Inspection of the failed engine found that parts of the left engine nacelle air intake and fan cowl doors were missing including the entire outer barrel, the aft bulkhead and the inner barrel forward of the containment ring (see the illustration below). There was also considerable damage to the remaining still-attached parts of the left engine fan cowl doors which had opened.
Next to the row 14 left side window which had been broken, a large gouge impact mark which was consistent in shape with a recovered piece of one of the three fan cowl latches which secure the inner and outer fan cowl doors closed could be seen (see the illustration below). No window, aircraft structure or engine material was found inside the cabin.
Overall, collateral impact damage to the airframe attributable to the ejected debris was assessed as “significant” and was evident on the left wing leading edge (see the illustration below), the fuselage side and on the left horizontal stabiliser. It was also subsequently found that although the fan case had not been penetrated from the inside, it did have a hole that corresponded to a fan blade impact mark.
Why It Happened
It was found that one of the 24 fan blades (number 13) in the CFM56-7B left engine had caused the engine to fail when it fractured at its root, a failure referred to by the Investigation as a ‘Fan Blade Out’ (FBO) event. The cause of the fracture was identified as low cycle fatigue, the same cause as that which had previously been identified in an August 2016 (non injury) uncontained engine failure to a Southwest Boeing 737-700 with the same engine type installed for which a substantive report of the NTSB Investigation has still not been released. The fatigue crack in both cases had initiated in part of the blade root known as the dovetail which remained within a slot of the fan disc. The other 23 fan blades showed evidence of trailing edge impact damage, tears and missing material and some also had leading edge tip curl or distortion. Upon completion of the in-situ engine inspection in the current case, these remaining fan blades were removed from the hub and subjected to an ultrasonic inspection which did not find any cracks.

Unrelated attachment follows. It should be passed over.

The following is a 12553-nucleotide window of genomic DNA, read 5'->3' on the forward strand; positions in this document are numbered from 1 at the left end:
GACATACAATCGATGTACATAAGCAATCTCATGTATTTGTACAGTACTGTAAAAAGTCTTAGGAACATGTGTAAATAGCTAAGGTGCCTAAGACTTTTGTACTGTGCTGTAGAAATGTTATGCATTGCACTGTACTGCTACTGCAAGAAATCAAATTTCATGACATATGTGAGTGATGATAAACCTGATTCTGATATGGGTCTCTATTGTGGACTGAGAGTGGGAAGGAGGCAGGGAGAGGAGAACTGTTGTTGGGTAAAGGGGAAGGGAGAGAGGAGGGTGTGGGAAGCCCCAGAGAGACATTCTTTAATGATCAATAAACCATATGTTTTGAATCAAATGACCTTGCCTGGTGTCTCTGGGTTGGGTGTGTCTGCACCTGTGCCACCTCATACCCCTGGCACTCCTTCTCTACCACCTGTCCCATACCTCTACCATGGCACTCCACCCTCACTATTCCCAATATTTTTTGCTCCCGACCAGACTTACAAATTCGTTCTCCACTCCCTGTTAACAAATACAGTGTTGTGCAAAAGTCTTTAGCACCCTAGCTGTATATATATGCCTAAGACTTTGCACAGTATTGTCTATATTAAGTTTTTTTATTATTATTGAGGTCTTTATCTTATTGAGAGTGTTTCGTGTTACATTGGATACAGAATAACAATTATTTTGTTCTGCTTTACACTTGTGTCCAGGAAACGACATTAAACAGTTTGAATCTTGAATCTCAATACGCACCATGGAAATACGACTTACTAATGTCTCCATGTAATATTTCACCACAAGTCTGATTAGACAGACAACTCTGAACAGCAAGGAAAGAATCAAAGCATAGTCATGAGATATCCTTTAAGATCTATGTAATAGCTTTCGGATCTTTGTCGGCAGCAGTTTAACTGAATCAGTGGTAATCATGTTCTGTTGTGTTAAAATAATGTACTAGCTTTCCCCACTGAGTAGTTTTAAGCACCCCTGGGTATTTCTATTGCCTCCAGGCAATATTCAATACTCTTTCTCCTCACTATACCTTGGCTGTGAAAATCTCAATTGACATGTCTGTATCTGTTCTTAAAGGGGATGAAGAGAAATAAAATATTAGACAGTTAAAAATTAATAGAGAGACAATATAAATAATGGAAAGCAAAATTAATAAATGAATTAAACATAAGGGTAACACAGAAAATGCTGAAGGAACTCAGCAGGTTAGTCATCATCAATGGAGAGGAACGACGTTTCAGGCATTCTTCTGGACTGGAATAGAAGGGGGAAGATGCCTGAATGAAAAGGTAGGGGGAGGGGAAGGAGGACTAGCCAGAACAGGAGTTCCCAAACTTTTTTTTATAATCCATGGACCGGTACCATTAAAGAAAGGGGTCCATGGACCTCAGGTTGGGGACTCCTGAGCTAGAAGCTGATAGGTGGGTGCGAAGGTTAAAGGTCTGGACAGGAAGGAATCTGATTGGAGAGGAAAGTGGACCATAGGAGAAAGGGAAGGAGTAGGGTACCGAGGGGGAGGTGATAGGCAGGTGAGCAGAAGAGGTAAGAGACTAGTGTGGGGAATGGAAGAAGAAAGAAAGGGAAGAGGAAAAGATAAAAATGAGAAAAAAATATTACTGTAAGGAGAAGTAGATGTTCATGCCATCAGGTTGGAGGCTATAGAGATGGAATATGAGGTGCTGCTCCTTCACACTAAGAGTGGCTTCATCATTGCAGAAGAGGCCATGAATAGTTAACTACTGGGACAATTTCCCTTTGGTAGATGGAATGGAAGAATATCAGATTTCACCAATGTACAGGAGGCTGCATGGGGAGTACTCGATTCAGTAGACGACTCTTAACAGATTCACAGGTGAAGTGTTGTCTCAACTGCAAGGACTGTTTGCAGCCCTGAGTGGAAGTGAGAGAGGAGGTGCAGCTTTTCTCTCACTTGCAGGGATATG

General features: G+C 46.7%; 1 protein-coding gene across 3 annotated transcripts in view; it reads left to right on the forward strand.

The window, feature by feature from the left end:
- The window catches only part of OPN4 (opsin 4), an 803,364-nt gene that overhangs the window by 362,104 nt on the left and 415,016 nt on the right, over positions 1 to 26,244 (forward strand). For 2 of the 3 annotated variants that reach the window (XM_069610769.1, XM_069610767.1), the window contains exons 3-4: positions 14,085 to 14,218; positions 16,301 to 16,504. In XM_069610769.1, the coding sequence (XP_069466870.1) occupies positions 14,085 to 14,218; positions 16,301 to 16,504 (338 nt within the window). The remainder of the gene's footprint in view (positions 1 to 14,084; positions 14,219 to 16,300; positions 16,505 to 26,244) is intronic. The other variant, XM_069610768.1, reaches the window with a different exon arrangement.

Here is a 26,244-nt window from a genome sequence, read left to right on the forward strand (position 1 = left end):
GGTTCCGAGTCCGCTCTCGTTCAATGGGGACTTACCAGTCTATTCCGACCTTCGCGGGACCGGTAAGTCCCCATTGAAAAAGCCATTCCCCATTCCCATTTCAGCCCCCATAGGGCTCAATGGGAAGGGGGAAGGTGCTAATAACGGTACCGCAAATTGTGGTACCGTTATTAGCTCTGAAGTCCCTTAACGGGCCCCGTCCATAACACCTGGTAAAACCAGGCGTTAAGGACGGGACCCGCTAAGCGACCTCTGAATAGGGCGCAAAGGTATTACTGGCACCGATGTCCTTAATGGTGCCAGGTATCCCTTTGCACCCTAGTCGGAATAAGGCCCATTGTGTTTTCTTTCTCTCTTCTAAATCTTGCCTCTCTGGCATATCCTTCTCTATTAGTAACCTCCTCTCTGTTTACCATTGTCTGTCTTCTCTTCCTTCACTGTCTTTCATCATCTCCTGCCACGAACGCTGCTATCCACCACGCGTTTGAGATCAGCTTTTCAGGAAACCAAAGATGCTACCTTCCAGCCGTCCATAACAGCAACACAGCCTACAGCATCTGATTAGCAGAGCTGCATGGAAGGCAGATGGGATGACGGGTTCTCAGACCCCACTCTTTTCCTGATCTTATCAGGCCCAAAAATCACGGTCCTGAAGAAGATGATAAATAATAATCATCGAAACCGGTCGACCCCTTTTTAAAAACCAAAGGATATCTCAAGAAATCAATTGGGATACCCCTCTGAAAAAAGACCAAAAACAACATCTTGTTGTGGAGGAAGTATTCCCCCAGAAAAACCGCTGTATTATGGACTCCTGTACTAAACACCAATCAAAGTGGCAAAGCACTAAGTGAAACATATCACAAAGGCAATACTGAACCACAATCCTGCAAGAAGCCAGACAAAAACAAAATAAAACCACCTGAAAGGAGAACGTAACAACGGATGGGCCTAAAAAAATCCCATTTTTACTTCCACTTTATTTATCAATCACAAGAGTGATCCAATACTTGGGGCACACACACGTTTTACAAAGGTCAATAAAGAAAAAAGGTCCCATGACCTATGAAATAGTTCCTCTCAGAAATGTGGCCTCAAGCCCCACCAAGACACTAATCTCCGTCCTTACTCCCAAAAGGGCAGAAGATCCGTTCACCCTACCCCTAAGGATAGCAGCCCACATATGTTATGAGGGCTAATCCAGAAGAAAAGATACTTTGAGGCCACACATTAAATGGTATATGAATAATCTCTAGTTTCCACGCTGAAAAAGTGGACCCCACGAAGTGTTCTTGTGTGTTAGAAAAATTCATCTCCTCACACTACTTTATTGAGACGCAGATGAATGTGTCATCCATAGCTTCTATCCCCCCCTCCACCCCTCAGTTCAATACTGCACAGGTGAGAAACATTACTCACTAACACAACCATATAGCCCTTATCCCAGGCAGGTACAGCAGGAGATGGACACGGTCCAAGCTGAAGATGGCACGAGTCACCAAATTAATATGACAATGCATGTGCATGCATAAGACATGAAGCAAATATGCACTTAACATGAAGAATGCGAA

It was established that the failed engine fan blade set had accumulated in excess of 32,000 cycles since new and had last been overhauled in October 2012, 10,712 cycles prior to the failure under investigation. However, metallurgical examination of the failed blade indicated that “the crack had likely initiated before this overhaul”. At the time it was performed, the overhaul had included a Fluorescent Penetrant Inspection (FPI) which was intended to detect any cracks but had not done so for “unknown reasons”, although it was concluded that at this point, the crack would “most likely not have been detectable” using FPI. It was noted that, the crack had also gone undetected during a subsequent on-wing fan blade visual inspection which had been routinely carried out as part of an OEM-recommended fan blade re-lubrication aimed at keeping in-service fan blade loading within the predicted range and “preventing wear on the fan disc and the fan blade dovetail coating”.
The Investigation found evidence that some of the fragments of the failed blade had been ejected forwards into the intake and that impact of others with the fan case had caused local deformation in it over a short period of time which had then been propagated both around and forward/aft of the fan case. After reaching the aircraft structure via the inlet attach ring, this deformation had generated large loads that resulted in local damage to the intake and, together with the forward-travelling fan blade fragments, compromised the structural integrity of the intake and caused parts of it to depart the aircraft.
The extent of collateral damage consequent upon the failure of a single fan blade during the accident sequence was found to have exceeded the assumptions made during type certification dependent on the results of FBO debris containment modelling insofar as the fan blade fragments travelling forward of the fan case in the event under investigation had a trajectory angle that was greater than that observed during this work. The extent of intake damage caused by these blade fragments was also greater than that observed during the same certification assessments which had not adequately accounted for FBO-generated loads transmitted to the fan cowl through the radial restraint fitting and had resulted in them not being accounted for in the design of the fan cowl. It was, however, recognised that since certification of the CFM56-7B engine in December 1996 and the 737-700 airframe in December 1997, “new technologies and analytical methods have been developed that will better predict the interaction of the engine and airframe during an FBO event and the response of the inlet, fan cowl and associated aircraft structures”.